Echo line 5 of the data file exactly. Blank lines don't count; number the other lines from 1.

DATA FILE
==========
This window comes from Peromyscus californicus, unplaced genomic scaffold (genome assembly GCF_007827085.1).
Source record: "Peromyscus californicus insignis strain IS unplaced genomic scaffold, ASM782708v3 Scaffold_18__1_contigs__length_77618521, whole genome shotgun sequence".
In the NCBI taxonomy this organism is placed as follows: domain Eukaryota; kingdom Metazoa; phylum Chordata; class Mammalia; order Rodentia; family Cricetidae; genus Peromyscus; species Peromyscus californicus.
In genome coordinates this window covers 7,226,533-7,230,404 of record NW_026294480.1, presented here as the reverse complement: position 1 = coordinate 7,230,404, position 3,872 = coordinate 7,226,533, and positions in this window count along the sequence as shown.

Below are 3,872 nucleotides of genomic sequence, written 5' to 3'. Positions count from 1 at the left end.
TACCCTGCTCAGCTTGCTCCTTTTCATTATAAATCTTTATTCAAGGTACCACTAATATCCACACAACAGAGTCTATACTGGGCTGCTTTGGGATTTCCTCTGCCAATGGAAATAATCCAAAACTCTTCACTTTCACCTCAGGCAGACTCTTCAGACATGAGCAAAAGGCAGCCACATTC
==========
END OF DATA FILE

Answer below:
Below are 3,872 nucleotides of genomic sequence, written 5' to 3'. Positions count from 1 at the left end.